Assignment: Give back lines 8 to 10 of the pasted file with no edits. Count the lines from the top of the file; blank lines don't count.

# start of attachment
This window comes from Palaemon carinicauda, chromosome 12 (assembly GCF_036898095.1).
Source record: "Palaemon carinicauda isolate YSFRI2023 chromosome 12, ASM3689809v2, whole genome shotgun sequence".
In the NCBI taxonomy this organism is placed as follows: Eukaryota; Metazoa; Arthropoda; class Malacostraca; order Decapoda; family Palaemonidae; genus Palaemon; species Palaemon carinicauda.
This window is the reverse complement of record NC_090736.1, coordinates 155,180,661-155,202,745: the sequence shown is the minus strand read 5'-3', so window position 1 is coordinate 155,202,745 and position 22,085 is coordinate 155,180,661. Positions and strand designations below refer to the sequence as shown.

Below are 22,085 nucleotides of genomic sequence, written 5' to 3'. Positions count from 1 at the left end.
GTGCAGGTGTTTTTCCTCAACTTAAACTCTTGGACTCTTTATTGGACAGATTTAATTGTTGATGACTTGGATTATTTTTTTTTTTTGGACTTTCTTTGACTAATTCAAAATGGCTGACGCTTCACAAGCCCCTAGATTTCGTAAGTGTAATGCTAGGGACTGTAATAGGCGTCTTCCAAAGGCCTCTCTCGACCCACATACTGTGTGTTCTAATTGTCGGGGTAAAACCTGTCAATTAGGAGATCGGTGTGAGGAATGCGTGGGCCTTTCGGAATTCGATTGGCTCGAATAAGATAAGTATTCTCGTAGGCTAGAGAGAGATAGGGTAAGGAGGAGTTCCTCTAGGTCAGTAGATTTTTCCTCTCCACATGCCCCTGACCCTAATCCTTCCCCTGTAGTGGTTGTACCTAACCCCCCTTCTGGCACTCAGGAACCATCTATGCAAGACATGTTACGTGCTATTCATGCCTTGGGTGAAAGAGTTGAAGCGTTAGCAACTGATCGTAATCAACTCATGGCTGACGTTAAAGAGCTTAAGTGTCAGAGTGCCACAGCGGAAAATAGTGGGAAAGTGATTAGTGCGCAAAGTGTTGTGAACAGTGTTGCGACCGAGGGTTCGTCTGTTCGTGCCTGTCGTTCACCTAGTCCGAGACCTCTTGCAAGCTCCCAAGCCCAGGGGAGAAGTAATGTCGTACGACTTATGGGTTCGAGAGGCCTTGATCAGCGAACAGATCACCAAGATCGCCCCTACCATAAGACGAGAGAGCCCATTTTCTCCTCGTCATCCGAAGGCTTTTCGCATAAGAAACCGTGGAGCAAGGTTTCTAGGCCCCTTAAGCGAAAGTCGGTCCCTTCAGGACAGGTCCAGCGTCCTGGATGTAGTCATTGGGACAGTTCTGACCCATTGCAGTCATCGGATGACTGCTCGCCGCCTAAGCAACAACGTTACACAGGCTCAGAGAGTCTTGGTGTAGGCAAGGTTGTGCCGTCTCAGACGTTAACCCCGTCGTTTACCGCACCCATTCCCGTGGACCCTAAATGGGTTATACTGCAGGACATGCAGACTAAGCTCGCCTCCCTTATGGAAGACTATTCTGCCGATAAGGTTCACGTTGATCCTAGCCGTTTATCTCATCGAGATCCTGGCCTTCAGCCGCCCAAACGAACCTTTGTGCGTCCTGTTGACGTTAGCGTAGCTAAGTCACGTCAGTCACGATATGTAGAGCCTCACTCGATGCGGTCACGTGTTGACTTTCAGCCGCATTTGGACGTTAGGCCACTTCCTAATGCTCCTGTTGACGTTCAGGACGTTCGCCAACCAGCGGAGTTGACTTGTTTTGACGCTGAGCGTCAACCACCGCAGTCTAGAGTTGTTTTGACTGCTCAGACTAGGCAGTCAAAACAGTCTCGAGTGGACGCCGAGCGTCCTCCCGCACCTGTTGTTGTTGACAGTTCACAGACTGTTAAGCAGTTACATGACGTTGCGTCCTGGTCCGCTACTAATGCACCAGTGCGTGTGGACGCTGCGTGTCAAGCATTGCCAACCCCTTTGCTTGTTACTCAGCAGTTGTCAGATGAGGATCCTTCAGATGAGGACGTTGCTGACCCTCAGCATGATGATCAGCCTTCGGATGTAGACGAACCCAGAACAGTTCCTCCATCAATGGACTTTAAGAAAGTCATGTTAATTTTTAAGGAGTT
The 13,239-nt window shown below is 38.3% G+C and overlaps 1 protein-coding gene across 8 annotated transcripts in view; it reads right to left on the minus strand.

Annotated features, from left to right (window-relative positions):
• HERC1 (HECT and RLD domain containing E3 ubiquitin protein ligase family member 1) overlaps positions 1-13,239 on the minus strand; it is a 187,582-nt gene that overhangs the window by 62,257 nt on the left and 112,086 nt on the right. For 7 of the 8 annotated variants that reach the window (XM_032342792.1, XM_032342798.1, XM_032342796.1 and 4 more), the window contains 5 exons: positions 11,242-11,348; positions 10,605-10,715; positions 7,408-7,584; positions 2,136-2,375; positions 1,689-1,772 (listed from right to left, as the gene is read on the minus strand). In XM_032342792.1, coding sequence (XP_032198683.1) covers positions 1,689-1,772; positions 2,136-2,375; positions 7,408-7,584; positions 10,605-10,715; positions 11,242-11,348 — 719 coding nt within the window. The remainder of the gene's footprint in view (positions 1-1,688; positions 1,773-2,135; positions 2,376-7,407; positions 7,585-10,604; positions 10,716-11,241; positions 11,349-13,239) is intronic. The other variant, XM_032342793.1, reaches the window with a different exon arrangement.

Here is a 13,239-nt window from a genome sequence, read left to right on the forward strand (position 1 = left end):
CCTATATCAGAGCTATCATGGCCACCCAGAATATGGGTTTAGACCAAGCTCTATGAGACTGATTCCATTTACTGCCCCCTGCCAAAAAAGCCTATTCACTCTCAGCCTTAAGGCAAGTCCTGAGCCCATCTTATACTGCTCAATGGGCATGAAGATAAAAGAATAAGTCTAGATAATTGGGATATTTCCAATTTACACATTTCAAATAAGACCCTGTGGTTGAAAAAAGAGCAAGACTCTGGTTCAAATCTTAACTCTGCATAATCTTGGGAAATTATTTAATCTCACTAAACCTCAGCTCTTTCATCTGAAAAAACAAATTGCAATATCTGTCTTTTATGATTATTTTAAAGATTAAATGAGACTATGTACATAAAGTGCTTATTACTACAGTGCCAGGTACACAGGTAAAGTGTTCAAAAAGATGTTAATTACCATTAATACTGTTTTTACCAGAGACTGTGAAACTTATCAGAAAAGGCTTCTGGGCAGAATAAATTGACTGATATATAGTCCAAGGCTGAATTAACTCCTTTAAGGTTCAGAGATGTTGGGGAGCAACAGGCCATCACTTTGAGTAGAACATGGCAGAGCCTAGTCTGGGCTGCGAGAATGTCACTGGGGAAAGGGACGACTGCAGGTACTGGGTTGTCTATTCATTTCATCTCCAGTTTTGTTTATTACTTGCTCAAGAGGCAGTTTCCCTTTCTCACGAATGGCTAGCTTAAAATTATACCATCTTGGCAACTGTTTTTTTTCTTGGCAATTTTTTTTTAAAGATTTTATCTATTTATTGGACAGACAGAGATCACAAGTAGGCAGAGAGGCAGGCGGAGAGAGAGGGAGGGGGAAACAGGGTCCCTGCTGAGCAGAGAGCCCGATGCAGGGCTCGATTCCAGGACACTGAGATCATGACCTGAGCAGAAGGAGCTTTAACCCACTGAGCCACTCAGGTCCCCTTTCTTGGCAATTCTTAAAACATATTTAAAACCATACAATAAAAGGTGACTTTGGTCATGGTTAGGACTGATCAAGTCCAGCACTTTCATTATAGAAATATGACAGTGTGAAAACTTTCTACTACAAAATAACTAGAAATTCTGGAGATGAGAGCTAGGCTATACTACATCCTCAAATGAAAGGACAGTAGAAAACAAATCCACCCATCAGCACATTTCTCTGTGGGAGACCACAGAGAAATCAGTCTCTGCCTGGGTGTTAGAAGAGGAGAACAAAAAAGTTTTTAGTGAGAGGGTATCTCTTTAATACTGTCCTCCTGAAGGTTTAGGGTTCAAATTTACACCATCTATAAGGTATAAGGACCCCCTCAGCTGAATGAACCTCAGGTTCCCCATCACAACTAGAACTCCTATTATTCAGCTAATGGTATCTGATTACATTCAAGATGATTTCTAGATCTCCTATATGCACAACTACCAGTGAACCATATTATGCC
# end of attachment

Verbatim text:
Annotated features, from left to right (window-relative positions):
• HERC1 (HECT and RLD domain containing E3 ubiquitin protein ligase family member 1) overlaps positions 1-13,239 on the minus strand; it is a 187,582-nt gene that overhangs the window by 62,257 nt on the left and 112,086 nt on the right. For 7 of the 8 annotated variants that reach the window (XM_032342792.1, XM_032342798.1, XM_032342796.1 and 4 more), the window contains 5 exons: positions 11,242-11,348; positions 10,605-10,715; positions 7,408-7,584; positions 2,136-2,375; positions 1,689-1,772 (listed from right to left, as the gene is read on the minus strand). In XM_032342792.1, coding sequence (XP_032198683.1) covers positions 1,689-1,772; positions 2,136-2,375; positions 7,408-7,584; positions 10,605-10,715; positions 11,242-11,348 — 719 coding nt within the window. The remainder of the gene's footprint in view (positions 1-1,688; positions 1,773-2,135; positions 2,376-7,407; positions 7,585-10,604; positions 10,716-11,241; positions 11,349-13,239) is intronic. The other variant, XM_032342793.1, reaches the window with a different exon arrangement.

Here is a 13,239-nt window from a genome sequence, read left to right on the forward strand (position 1 = left end):